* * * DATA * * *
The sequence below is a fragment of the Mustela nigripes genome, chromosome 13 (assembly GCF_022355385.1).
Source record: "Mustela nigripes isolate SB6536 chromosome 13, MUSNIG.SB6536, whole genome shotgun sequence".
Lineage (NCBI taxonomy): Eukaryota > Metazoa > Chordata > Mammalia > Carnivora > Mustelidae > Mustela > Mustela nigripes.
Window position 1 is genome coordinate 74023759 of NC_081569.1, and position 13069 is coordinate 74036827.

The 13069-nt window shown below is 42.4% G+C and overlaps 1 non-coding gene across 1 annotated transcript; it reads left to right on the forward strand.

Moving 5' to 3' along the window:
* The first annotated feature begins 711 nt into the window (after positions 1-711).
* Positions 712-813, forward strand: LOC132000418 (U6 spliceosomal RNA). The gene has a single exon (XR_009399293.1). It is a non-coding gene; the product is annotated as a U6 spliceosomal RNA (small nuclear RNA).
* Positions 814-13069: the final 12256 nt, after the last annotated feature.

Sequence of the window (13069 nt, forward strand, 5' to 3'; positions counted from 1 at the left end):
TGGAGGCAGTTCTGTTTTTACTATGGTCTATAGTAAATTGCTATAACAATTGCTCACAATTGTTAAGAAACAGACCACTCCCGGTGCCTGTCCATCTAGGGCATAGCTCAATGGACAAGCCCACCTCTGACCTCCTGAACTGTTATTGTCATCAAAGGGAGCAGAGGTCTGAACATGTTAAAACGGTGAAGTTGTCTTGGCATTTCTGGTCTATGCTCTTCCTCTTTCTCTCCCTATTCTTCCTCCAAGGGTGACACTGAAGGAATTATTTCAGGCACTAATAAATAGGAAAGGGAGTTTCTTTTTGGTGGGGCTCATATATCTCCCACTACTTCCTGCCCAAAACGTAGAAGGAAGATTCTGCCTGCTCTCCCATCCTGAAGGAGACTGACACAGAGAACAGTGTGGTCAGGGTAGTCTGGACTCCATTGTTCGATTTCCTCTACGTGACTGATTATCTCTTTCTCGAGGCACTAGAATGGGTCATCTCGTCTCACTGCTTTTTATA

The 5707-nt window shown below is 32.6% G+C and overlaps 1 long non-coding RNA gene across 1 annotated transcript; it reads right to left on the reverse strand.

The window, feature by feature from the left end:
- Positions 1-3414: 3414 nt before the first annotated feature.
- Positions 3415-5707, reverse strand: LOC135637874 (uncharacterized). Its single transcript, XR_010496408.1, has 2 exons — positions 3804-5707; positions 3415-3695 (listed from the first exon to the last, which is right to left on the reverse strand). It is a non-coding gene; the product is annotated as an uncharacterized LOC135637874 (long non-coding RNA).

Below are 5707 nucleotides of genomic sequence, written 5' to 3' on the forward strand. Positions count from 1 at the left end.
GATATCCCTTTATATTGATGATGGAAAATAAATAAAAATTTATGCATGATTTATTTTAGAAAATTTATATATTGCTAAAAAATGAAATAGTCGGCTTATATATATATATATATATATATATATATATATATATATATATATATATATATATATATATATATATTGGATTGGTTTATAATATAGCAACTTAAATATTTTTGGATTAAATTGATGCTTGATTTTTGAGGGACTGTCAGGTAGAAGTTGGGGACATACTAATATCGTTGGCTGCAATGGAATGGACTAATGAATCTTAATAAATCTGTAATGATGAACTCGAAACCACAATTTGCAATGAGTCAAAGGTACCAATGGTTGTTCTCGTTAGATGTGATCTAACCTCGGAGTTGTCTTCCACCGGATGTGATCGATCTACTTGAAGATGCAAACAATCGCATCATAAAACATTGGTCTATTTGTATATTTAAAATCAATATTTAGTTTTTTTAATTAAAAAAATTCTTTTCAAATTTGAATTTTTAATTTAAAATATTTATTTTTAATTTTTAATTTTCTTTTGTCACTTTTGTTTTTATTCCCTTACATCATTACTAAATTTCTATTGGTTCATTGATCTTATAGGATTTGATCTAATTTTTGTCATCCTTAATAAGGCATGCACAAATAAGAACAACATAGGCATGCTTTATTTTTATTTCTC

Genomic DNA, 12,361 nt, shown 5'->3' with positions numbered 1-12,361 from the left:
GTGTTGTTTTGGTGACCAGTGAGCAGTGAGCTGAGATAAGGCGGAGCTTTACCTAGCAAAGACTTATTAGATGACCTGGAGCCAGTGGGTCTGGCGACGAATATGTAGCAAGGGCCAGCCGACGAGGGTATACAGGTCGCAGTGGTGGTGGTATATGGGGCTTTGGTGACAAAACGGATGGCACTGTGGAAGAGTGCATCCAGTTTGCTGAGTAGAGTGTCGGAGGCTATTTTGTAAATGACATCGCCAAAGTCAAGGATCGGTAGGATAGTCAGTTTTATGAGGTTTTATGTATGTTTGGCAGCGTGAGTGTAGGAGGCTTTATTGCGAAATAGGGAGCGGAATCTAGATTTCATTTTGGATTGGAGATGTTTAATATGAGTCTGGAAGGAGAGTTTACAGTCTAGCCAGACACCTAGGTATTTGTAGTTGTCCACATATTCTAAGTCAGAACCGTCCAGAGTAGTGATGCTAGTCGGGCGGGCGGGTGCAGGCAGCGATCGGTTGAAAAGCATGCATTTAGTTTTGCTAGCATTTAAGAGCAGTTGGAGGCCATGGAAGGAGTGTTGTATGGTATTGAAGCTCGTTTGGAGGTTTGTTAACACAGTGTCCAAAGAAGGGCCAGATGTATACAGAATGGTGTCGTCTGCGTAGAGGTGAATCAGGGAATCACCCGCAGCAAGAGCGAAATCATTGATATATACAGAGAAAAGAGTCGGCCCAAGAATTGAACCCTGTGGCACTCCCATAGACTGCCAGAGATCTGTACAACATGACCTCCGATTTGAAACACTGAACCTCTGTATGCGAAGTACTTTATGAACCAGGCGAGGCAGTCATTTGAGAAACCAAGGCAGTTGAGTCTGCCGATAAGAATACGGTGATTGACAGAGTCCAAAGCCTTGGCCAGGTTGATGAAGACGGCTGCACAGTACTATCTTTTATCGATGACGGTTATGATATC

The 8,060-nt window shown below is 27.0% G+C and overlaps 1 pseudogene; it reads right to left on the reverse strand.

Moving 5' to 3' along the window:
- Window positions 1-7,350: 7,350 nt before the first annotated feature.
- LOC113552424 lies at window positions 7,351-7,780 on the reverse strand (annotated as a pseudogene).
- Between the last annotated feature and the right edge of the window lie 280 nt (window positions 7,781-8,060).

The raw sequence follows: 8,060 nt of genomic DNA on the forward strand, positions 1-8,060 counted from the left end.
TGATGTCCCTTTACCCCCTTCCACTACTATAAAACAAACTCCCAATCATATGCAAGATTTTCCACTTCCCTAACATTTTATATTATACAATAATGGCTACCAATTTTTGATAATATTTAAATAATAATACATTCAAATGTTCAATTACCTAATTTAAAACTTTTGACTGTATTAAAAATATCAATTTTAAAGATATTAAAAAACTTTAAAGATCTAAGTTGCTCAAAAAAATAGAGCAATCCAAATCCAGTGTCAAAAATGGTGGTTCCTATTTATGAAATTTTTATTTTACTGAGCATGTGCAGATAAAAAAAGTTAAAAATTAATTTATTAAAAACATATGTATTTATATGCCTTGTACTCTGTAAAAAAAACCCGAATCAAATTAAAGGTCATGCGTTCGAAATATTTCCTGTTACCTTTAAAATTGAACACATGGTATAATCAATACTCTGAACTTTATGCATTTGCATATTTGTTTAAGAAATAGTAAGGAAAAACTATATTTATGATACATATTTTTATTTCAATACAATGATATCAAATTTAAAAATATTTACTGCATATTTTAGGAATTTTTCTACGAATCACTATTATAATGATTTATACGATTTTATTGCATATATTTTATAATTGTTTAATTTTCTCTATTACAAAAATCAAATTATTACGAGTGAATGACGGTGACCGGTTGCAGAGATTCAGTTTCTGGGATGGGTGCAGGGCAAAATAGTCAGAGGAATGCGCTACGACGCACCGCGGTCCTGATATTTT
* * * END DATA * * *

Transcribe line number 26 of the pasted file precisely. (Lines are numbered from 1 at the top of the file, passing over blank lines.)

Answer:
TGATGTCCCTTTACCCCCTTCCACTACTATAAAACAAACTCCCAATCATATGCAAGATTTTCCACTTCCCTAACATTTTATATTATACAATAATGGCTACCAATTTTTGATAATATTTAAATAATAATACATTCAAATGTTCAATTACCTAATTTAAAACTTTTGACTGTATTAAAAATATCAATTTTAAAGATATTAAAAAACTTTAAAGATCTAAGTTGCTCAAAAAAATAGAGCAATCCAAATCCAGTGTCAAAAATGGTGGTTCCTATTTATGAAATTTTTATTTTACTGAGCATGTGCAGATAAAAAAAGTTAAAAATTAATTTATTAAAAACATATGTATTTATATGCCTTGTACTCTGTAAAAAAAACCCGAATCAAATTAAAGGTCATGCGTTCGAAATATTTCCTGTTACCTTTAAAATTGAACACATGGTATAATCAATACTCTGAACTTTATGCATTTGCATATTTGTTTAAGAAATAGTAAGGAAAAACTATATTTATGATACATATTTTTATTTCAATACAATGATATCAAATTTAAAAATATTTACTGCATATTTTAGGAATTTTTCTACGAATCACTATTATAATGATTTATACGATTTTATTGCATATATTTTATAATTGTTTAATTTTCTCTATTACAAAAATCAAATTATTACGAGTGAATGACGGTGACCGGTTGCAGAGATTCAGTTTCTGGGATGGGTGCAGGGCAAAATAGTCAGAGGAATGCGCTACGACGCACCGCGGTCCTGATATTTT